Tropical Gar (Atractosteus tropicus) may be found in the backwaters and slow moving sections of rivers, lakes, swamps, and shallow lagoons from southern Mexico to northern Costa Rica. They are often found in the warm stagnant waters of lowland areas and may be seen on the surface, where they resemble ﬂoating logs. Juvenile gar feed primarily at night, mainly or exclusively on other ﬁshes, although plants and fruit have been reported as possibly part of the adult diet. Tropical Gar grow rapidly, reaching reproductive size at two years of age. Reproductively mature individuals enter shallow lakes at the beginning of the dry season to spawn. Some adults also reproduce in June and July when rains are heaviest and rivers ﬂood their banks, creating excellent spawning habitat with ﬂooded vegetation. Large schools of Tropical Gar deposit thousands of eggs in a gelatinous mass in the shallow waters. The adults return to the river, leaving the fry in the ﬂooded vegetation. (Barrientos-Villalobos and Espinosa de los Monteros 2008 and references therein)
In Mexico, Tropical Gar have been collected from the Coatzacoalcos River in Southern Veracruz to the Usumacinta River in the states of Tabasco and Chiapas. Isolated populations occur on the Paciﬁc slope of Chiapas. In Central America, this species has been reported from Guatemala, El Salvador (Zanjón El Chino) and Nicaragua (Rio Negro, Lake Managua, and Lake Nicaragua). The southernmost known population inhabits the San Juan River and other small rivers in the Tortuguero National Park in Costa Rica. (Barrientos-Villalobos and Espinosa de los Monteros 2008 and references therein)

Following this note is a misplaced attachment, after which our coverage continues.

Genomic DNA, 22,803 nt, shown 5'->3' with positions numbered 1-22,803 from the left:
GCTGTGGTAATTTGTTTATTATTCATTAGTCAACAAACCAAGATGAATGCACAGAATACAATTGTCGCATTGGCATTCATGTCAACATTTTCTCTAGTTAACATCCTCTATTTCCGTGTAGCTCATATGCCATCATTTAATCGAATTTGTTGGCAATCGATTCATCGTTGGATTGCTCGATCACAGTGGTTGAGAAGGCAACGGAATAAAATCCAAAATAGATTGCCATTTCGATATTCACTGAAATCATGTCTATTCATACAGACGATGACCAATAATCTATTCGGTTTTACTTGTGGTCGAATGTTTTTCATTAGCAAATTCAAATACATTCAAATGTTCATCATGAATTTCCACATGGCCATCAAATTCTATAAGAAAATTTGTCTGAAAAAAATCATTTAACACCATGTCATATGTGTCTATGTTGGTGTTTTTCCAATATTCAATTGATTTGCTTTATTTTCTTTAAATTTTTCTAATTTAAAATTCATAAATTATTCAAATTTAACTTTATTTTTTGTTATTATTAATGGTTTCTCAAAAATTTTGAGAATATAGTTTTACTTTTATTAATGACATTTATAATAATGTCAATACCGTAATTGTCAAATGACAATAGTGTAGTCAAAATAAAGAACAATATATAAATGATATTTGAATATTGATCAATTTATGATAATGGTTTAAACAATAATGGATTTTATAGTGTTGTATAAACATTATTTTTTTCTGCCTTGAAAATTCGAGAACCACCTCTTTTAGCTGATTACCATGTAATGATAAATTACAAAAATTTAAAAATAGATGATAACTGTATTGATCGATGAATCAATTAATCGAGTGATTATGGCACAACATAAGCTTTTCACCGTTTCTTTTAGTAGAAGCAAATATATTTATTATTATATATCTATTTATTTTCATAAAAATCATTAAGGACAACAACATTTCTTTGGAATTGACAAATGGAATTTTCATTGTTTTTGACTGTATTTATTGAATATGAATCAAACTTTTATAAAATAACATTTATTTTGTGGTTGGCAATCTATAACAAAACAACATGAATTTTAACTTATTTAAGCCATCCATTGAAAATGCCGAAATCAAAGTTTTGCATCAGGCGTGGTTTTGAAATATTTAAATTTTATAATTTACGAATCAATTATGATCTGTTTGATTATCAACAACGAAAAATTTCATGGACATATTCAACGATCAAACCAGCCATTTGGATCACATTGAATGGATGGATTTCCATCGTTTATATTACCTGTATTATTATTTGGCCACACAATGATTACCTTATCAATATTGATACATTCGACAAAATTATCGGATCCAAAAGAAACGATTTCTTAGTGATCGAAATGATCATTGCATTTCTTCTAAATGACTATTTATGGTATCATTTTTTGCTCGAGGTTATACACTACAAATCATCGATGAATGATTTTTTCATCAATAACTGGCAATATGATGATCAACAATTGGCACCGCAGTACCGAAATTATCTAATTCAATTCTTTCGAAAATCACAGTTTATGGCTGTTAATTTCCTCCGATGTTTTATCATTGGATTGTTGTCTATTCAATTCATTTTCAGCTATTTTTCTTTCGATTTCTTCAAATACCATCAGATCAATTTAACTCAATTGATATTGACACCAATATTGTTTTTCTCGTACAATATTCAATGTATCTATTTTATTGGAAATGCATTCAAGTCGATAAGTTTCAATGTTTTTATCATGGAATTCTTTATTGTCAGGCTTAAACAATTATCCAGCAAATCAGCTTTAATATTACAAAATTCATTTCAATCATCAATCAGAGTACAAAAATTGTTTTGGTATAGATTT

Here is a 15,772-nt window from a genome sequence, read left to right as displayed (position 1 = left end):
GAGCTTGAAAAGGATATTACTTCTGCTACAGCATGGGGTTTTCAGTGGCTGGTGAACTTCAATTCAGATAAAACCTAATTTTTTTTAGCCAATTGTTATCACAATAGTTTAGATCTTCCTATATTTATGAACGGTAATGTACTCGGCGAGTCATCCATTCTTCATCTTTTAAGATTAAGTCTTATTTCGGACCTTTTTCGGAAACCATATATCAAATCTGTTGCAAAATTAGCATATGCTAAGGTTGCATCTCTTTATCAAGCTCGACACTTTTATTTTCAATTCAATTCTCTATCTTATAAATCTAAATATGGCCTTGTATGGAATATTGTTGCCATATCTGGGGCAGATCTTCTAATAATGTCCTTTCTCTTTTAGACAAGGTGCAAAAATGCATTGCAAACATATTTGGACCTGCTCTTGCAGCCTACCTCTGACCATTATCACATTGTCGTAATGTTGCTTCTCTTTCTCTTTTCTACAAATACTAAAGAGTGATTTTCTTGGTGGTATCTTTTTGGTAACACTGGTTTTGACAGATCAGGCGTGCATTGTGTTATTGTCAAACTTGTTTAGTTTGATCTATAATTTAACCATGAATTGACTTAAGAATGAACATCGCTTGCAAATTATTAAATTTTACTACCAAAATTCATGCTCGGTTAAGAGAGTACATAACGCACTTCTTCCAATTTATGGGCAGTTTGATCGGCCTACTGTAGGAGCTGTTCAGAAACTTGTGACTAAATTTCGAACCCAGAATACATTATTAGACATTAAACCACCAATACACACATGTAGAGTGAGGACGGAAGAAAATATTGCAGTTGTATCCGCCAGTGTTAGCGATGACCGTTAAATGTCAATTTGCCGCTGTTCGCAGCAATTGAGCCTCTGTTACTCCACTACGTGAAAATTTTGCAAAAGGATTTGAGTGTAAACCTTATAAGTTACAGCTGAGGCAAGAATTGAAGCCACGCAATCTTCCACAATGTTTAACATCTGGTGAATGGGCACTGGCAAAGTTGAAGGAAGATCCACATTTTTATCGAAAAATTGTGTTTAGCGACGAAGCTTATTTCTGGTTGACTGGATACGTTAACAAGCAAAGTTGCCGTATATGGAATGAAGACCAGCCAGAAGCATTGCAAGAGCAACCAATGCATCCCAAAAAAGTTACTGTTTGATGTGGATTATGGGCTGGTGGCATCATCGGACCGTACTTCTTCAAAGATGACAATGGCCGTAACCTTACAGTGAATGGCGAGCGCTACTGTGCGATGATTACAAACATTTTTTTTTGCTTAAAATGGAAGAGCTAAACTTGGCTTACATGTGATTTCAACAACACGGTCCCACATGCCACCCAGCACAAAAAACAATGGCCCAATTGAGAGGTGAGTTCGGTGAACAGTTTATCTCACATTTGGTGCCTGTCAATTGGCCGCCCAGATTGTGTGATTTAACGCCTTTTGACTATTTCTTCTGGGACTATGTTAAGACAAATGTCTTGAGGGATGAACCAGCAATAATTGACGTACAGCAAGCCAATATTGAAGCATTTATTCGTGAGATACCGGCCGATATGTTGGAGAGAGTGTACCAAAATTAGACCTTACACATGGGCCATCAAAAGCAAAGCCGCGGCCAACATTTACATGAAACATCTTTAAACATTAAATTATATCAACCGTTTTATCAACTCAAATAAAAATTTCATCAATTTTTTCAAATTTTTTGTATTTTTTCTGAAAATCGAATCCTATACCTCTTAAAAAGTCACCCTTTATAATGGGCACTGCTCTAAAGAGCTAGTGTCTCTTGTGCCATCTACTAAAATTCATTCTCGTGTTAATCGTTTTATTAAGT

In response to concerns about the loss of gar populations in Central America in the early 1980s, Costa Rica declared their populations at risk, but other countries have shown less concern. Tropical Gar remain among the main fish consumed by humans in Tabasco, Mexico. In at least parts of their range, Tropical Gar populations are declining, presumably due to some combination of habitat degradation and loss and overexploitation by fisheries. Genetic evidence suggests the possibility that there may be a distinct cryptic “Tropical Gar” species in Guatemala. (Barrientos-Villalobos and Espinosa de los Monteros 2008 and references therein)
43 Tropical Gar collected from Tabasco, Mexico, ranged in length from 270 to 680 mm. These 43 individuals harbored eight species of helminth parasites, including four trematodes, a cestode, and three nematodes. (Salgado-Maldonado et al 2004)
| Common names: gar (English), pejelagarto (Espanol), lagarto (Espanol) |
Atractosteus tropicus Gill, 1863
Elongate, moderately slender and robust; long conical, relatively broad snout; nostrils at front of snout; operculum nearly as deep as long, angular behind and convex below; large fangs on both jaws, in two rows on top jaw and one on bottom; gill rakers large and flattened, with top edge convoluted, 57-62 on first gill arch; pectoral low on flank; pelvics at about middle of body; dorsal (1) and anal fin at rear just before tail; fins without spines; vertebral column continues upwards in a fleshy ridge at base of tail fin; tail a fan with its top edge covered by bony scales; body covered with an armor of large, heavy, rhomboidal scales, attached diagonally to each other by peg-and-socket; 51-56 lateral line scales, 43-48 scales before dorsal fin; anus bordered by three modified scales; dorsal, tail and anal fins with bony scales bordering first ray, top edge of tail fin covered with bony scales.